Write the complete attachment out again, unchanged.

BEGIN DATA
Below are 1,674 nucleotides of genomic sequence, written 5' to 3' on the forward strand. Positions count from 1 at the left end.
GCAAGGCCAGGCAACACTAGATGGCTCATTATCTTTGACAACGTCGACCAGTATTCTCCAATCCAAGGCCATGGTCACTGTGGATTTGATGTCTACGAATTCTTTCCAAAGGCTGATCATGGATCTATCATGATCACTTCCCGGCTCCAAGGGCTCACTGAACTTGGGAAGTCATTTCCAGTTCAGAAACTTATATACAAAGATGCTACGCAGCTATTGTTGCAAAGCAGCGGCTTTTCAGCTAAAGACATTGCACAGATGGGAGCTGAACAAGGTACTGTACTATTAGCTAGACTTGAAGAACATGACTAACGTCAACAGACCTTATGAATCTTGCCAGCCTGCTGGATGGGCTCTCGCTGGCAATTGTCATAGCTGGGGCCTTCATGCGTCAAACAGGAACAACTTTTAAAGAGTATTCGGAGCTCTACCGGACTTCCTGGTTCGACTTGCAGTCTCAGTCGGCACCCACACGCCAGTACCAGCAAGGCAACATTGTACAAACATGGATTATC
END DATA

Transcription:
Below are 1,674 nucleotides of genomic sequence, written 5' to 3' on the forward strand. Positions count from 1 at the left end.
GCAAGGCCAGGCAACACTAGATGGCTCATTATCTTTGACAACGTCGACCAGTATTCTCCAATCCAAGGCCATGGTCACTGTGGATTTGATGTCTACGAATTCTTTCCAAAGGCTGATCATGGATCTATCATGATCACTTCCCGGCTCCAAGGGCTCACTGAACTTGGGAAGTCATTTCCAGTTCAGAAACTTATATACAAAGATGCTACGCAGCTATTGTTGCAAAGCAGCGGCTTTTCAGCTAAAGACATTGCACAGATGGGAGCTGAACAAGGTACTGTACTATTAGCTAGACTTGAAGAACATGACTAACGTCAACAGACCTTATGAATCTTGCCAGCCTGCTGGATGGGCTCTCGCTGGCAATTGTCATAGCTGGGGCCTTCATGCGTCAAACAGGAACAACTTTTAAAGAGTATTCGGAGCTCTACCGGACTTCCTGGTTCGACTTGCAGTCTCAGTCGGCACCCACACGCCAGTACCAGCAAGGCAACATTGTACAAACATGGATTATC